Each is challenging in its own way. XC is some of the hardest and most brutal racing I have ever done. I don’t think people who haven’t raced XC realize just how deep riders go and how hard it is to stay focused and pushing when your heart rate is up at 190, your vision is blacking and you have to stay focused to send some crazy feature on a bike with 100mm of travel while only wearing lycra and a half shell helmet! The intensity of the lifestyle – train, eat, recover, sleep, repeat – you have to maintain to be a competitive rider is also wild, I don’t miss it! Enduro is unreal – it is difficult in a different way to Downhill. Having to stay focused while fatigued and trying to remember what’s coming on each trail when you only get one sighting lap of each stage is a challenge! It is also slightly less pressure because you can afford to make mistakes, whereas one mistake in Downhill and your race is done. The higher pressure and all-or-nothing nature of Downhill makes it more exciting, the risk is higher but so is the reward! To be honest, at the moment I wouldn’t be able to tell which I am more passionate about between Downhill and Enduro – they each present their own set of challenges and triumphs.
As a South African, what is the hardest part of racing DH internationally?
Wow, where to begin? Visa’s, cost and accessibility – getting there and traveling around paying in Euro’s is a challenge, the lack of up-to-standard local trails to train and prepare on, the lack of support when you are over there. The level of racing and riding, as well as the technicality of the tracks, is so much higher than back here it is practically a different sport. I take my hat off to the boys who are over there trying to make the dream work – it is a lot more challenging than it looks from back home.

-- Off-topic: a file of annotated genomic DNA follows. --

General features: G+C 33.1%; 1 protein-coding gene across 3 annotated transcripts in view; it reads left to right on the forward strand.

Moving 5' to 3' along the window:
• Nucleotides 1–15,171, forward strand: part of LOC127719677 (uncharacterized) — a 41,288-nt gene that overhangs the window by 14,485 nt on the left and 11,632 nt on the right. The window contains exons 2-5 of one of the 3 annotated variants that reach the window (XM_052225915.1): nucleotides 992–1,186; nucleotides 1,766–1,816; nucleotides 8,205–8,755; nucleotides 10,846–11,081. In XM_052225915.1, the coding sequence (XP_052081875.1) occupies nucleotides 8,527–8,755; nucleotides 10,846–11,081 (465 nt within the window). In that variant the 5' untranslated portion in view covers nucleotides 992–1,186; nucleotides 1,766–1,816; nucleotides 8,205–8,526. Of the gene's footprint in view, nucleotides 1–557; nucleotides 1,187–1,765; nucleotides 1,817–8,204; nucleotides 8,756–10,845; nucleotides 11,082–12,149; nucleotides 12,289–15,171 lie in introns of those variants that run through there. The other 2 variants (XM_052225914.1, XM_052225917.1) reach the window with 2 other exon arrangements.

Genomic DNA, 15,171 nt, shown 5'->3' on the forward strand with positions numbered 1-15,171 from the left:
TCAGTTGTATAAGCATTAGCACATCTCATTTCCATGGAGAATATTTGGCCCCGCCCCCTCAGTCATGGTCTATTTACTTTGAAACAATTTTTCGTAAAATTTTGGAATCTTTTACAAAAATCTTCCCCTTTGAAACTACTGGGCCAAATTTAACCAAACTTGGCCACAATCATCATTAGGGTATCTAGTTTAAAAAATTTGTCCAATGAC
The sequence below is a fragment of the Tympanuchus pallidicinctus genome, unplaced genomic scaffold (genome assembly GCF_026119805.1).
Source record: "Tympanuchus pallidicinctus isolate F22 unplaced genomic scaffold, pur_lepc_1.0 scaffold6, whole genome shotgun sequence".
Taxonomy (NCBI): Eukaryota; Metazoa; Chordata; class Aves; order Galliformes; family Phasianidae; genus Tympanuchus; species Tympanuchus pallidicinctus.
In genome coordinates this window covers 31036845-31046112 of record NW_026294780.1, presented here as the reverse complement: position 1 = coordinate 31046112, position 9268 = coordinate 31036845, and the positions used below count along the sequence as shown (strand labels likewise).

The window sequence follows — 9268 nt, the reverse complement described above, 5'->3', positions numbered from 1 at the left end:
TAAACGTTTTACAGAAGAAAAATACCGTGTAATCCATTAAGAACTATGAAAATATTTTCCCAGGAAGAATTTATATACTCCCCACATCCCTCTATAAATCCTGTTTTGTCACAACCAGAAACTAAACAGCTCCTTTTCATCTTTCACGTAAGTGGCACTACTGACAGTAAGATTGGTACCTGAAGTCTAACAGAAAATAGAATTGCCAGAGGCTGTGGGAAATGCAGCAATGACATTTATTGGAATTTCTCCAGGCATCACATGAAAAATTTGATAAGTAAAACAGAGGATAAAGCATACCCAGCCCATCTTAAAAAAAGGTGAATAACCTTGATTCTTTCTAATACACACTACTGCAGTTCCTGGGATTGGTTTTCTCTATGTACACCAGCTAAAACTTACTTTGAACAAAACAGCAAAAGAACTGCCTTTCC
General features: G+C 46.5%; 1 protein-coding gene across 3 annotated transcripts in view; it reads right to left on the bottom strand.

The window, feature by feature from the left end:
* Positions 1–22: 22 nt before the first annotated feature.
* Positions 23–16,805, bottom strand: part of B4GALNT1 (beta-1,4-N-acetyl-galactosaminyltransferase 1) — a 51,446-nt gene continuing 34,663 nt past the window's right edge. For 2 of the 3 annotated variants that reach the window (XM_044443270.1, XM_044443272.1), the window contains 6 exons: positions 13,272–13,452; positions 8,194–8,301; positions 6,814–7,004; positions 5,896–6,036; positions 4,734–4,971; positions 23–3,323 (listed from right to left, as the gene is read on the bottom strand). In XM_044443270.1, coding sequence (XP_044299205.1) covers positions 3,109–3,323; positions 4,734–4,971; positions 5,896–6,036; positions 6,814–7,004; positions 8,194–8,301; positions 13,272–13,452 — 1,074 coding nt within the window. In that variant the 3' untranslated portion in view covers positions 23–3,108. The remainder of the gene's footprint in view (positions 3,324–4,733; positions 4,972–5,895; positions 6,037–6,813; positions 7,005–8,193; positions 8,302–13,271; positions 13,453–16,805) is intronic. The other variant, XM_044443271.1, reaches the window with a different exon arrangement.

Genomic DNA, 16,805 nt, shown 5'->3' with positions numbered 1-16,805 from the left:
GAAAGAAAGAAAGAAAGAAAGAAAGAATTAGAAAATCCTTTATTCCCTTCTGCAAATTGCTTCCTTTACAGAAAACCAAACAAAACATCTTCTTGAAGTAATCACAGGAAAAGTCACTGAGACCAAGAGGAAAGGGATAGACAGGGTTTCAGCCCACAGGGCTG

Staying with Downhill, what do you believe to be your biggest strength and weakness and what plans do you have to work on that weakness?
Ooh, difficult one! I am physically strong, so I can handle the bike quite well, and I am calculated. I am also good at focusing which has come from racing for so long. I think sometimes I can be too calculated which borders on cautious, I struggle with fear as well in the Downhill. To get over that I practice doing things that scare me – so fear exposure. Also, honestly, just riding more!
What’s your technique or approach to memorizing a new race track, before racing it?
We get a lot of practice time on the tracks we race locally, and they are short enough that memorizing them isn’t an issue. When I have raced overseas, I rely heavily on POVs to help me get familiar with a track. It helps me piece sections together and get the flow of the track. Visualization is also a great tool to get familiar with lines and the track as a whole.
Jumping onto a new downhill bike, the Trek Session, does the high-pivot design ride a lot differently and what did you feel are the main advantages to it?
Well, first off…jumping onto a downhill bike is very different! This is the first Downhill Bike I have had, previous ones were very kindly lent to me for races, but having my own has been a game changer. The first thing I noticed was that it’s super planted. I could go offline and be fine, I could take big hits and the bike would absorb everything. It also speeds through corners, the first couple of laps it felt like I was lagging behind the bike in corners and it took me some time to get used to that feeling! I am not a super-sensitive rider but this time I could really feel the difference!
Whether racing or riding, what is the greatest challenge you’ve ever faced on a bike?
I am not necessarily the bravest person on the bike, but I have huge admiration for the younger generation of girls that are coming through the sport that just send some huge jumps and features! I was definitely not doing such big things at their age and still have more reservations than them now! So one of the most challenging times on the bike for me has been trying to get over some of the features on World Cup Downhill tracks by myself, with no one to talk me up or lead me in. It doesn’t sound like a big thing but it can psyche me out! To deal with it, I stay calm and watch POVs of other people hitting whatever I’m trying to hit, visualize hitting the feature, think about times I have hit similar things and then just go for it. I know this doesn’t seem big, but when I was getting into the sport and I saw everyone riding with seemingly no fear it made me feel like shit because I got scared so often so hopefully speaking about it will make someone else feel braver! I also spoke to Chelsea Kimball, one of the girls who rides Darkfest, and she said that she just acknowledges the fear and does it anyway. So I find working through it works way better for me than just pretending I’m not scared!